Welcome to Seattle’s Child’s Summer Route 66 JULY, a map to guide you through July. Whether you count it in months, weeks, days or hours, summer is the season for family doing and going.It’s the season of long, active, outdoor fun as you hike, bike, swim, dance and play close to home or across Washington State. It’s the season of lazy inside days spent reading, learning and watching creativity bloom from boredom. And, it’s the season of Washington’s major and most popular family-friendly fairs and festivals, the biggest and oldest of which are right here in Puget Sound.
Seattle’s Child’s Summer Route 66 makes a stop every day between July 1 – 31. It’s a guide full of great ideas, local outings and interesting destinations.
So, sit down as a family, check out the route, choose the stops that excite you all. Be sure to check websites and register early for events and activities that require registration. Once that’s done, sit back and enjoy the ride as you cruise through summer 2022.
Friday, July 1: Claim your campsite
Whether your clan prefers tents, cabins or yurts, rustic or modern, take this weekend for a little overnight adventure in the woods, on the beach or by a lake. Great family camping can be found on the Key Peninsula at Joemma Beach State Park (a first-come, first-served park). Cabins are the thing at Cama Beach State Park. And if you’ve never tried a yurt, head out to Tolt Mac-Donald Park, much closer to home near the Snoqualmie and Tolt Rivers. Spots all booked? Don’t let that stop your family fun! Pitch a tent in your living room or backyard, roast s’mores, tell spooky stories and Voilà! You’ve gone on the easiest camping adventure ever. For more location ideas visit waparks.org.
Saturday, July 2: Fly a kite
Feel a breeze today? If so, grab a kite, slop on running shoes and get ready to soar on the joy of kiting. For the best flying, head to the Great Earth Mound Summit at Gasworks Park or loosen your strings on Kite Hill – Magnuson Park’s 35-foot-tall kite run. Catch the last day of Come Fly a Kite Days at Chambers Creek Regional Park between 10 a.m. and 1 p.m. Need a kite? Purchase a kite kit online and build it at the park. For more great kite-flying opportunities, check out August 18 in this issue and “5 solid kite-flying spots” at seattleschild.com. For more on Kite Days visit piercecountywa.gov/6939/Come-Fly-a-Kite.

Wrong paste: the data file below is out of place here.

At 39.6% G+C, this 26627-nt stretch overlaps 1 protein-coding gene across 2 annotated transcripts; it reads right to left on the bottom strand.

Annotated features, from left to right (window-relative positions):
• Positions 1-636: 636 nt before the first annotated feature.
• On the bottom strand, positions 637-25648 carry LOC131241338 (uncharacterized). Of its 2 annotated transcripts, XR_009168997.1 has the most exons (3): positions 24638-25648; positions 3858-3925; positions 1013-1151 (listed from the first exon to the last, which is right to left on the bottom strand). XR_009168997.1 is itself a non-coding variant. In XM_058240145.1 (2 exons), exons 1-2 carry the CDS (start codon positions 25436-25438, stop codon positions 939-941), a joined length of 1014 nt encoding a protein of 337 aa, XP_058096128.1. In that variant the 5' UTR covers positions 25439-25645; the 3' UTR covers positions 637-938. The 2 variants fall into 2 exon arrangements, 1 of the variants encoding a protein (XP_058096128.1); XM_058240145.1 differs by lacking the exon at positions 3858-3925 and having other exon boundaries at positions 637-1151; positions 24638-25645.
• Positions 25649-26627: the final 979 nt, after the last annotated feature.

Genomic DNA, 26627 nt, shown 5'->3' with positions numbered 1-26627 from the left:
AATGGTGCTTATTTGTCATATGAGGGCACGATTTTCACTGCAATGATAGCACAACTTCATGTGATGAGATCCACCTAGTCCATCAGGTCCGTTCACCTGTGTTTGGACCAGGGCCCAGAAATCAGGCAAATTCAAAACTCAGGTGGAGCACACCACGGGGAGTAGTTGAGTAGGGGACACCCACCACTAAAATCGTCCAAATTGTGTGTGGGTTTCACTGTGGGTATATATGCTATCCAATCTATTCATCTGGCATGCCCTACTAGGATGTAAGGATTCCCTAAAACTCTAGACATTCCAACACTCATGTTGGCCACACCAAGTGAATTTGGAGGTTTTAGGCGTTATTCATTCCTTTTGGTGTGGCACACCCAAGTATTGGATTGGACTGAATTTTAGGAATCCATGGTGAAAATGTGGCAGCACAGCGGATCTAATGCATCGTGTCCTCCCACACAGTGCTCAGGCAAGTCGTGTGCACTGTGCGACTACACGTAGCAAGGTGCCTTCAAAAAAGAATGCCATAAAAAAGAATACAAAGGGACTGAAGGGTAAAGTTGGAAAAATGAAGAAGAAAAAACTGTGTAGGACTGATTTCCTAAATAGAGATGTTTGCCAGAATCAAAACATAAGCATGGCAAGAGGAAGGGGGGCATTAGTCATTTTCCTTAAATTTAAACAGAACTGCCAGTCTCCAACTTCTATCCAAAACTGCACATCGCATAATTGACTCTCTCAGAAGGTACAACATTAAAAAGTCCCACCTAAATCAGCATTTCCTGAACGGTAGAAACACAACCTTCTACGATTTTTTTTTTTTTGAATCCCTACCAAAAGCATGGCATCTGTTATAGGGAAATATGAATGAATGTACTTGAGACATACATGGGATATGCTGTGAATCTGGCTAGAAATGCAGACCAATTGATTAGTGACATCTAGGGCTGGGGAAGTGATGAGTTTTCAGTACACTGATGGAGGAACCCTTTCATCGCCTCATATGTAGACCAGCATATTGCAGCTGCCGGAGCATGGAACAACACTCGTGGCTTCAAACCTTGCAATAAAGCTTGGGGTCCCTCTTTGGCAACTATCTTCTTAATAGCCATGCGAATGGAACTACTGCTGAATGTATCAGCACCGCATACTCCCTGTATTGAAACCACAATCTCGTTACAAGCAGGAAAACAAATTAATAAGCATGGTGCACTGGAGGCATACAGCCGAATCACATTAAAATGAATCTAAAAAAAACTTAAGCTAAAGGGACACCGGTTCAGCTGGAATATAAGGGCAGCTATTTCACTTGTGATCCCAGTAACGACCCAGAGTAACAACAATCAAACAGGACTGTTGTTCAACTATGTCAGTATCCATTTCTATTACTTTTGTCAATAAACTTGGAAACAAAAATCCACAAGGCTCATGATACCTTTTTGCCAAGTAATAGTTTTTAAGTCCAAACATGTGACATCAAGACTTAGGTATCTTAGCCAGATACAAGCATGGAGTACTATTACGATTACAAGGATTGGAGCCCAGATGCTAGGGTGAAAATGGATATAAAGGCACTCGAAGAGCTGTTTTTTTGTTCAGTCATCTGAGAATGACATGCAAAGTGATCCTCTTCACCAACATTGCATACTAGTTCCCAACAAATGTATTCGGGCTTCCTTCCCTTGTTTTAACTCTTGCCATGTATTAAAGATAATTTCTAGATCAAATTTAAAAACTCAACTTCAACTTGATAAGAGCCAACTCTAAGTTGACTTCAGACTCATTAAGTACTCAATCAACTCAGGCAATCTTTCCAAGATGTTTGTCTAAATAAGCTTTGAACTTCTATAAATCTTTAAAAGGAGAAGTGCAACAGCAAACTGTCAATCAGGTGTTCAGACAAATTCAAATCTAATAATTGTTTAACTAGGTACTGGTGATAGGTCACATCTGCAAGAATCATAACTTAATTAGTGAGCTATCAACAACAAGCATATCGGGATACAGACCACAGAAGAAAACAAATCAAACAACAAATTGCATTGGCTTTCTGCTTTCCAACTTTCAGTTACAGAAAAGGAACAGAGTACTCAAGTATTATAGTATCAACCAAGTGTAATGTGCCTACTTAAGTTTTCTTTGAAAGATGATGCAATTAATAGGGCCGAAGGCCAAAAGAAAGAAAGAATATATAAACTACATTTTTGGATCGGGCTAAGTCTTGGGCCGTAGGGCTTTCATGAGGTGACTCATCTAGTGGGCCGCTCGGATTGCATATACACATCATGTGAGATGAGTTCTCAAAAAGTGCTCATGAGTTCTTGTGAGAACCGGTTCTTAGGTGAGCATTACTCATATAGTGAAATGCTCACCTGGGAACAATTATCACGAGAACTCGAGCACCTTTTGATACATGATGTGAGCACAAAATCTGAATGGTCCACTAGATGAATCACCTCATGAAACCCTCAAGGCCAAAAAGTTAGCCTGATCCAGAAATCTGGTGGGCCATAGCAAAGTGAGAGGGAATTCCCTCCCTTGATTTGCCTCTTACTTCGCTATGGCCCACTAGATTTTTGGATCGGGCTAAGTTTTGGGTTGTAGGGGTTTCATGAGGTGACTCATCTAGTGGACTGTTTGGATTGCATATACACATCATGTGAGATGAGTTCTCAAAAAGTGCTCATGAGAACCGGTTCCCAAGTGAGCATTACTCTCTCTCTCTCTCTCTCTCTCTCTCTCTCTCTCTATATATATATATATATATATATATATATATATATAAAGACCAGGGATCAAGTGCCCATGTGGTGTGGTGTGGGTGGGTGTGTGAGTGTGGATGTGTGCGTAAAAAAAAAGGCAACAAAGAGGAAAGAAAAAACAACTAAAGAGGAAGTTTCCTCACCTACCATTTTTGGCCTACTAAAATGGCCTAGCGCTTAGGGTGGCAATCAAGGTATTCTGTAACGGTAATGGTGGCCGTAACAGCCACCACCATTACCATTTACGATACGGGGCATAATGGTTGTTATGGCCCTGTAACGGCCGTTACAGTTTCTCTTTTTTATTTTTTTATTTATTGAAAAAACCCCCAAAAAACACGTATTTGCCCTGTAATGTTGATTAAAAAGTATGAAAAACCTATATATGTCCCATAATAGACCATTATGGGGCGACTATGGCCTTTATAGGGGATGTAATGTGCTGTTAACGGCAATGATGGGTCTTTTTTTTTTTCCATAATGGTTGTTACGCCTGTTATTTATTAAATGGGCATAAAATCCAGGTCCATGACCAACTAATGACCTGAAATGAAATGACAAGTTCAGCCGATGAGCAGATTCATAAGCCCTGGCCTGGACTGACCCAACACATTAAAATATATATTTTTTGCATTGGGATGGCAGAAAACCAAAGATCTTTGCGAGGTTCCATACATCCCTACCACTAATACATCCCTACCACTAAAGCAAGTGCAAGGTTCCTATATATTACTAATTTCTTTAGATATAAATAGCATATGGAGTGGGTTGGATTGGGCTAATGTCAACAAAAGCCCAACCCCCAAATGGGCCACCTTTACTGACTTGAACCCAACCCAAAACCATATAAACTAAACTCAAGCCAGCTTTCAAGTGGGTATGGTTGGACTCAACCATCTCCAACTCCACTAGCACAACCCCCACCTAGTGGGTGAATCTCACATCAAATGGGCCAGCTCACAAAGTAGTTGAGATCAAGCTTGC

Sunday, July 3: Cruise through Bicycle Weekend
Your human-powered wheels are welcome right down the middle of Lake Washington Boulevard, today through tomorrow morning at 7 a.m., during Bicycle Weekend. On select weekends, the City of Seattle closes a portion of the boulevard to motorized vehicles from 7 p.m. Friday to 7 a.m. Monday. So pack a sack lunch for a lakeside picnic and bike, jog or stroll the street between Seward Park’s entrance and Mouth Baker Park’s beach. Mark your calendar for upcoming Bicycle Weekends: July 15-18, August 12-15 and 19-22, and September 2-6 and 16-19. Check out “10 Bicycle Weekends set for summer 2022 along Lake Washington Boulevard” at seattleschild.com.
Monday, July 4: The biggest festival in the U.S. of A
Where should your family go to watch spectacular fireworks? In Seattle, the Seattle Seafair Fireworks show is best viewed at Gasworks Park or Lake Union Park. The light show begins at 10:15 p.m. Learn more at seafair.org.
The following cities are also lighting the skies this year: Bellevue at Downtown Park 10:05 p.m.; Everett at Legion Memorial Park 10:00 p.m.; Mountlake Terrace at Ballinger Park at 10 p.m. on July 3; Federal Way at Celebration Park at 10:15 p.m.; Renton at Gene Coulon Memorial Park 10 p.m.; Lacey at Rainier Vista Park at 10 p.m. on July 3; SeaTac at Angle Lake Park at 10 p.m.
Tuesday, July 5: Get lost on a tiny island
It isn’t big, but Everett’s Jetty Island is a fascinating place to roam on a Tuesday afternoon. A three-minute ferry ride takes you there – it’s a perfect spot to bask in the sun, discover tidelands and saltwater marshes, build sand castles and swim in shallow waters. Jetty Island ferries start running today and will continue to run Wednesday to Sunday through Labor Day. Reservations are required. Kids under age 2 are free. Swimming is only allowed on the west shore and at your own risk (no lifeguards). Check out “Everett’s lovely Jetty Island is just a ferry ride away” at Seattleschild.com. Learn more at visiteverett.com/jetty
Wednesday, July 6: Summer Reading Challenge
With more daylight hours and warm, curl-up weather, summer is the perfect time for a lazy day of reading. Dedicate today to the written word, starting with cartoons or a short story over breakfast. King County Library System’s summer reading program started in June, but you have until August to log 1,000 minutes of reading or (audiobook) listening. Consider a book from the Global Reading Challenge held by Seattle Public Library earlier this year. Read to your child or encourage your fourth- or fifth-grader to read a Challenge book to you. Go to spl.org to find more information.
Thursday, July 7: Check out a museum for free!
A visit to a museum for the whole family can be prohibitively expensive. That’s why several local museums give you and yours the opportunity to explore for free – on the first Thursday of every month. Free Thursdays are a great opportunity to introduce kids to amazing art, ideas and history. The Museum of Flight, Museum of History and Industry, the Burke Museum, National Nordic Museum and others participate in free Thursdays. That makes today a perfect day to pick a museum and spark your child’s curiosity. Check out “Seattle-area museums to explore for free on First Thursdays” at seattleschild.com.
Friday, July 8: Meet the Bard in the park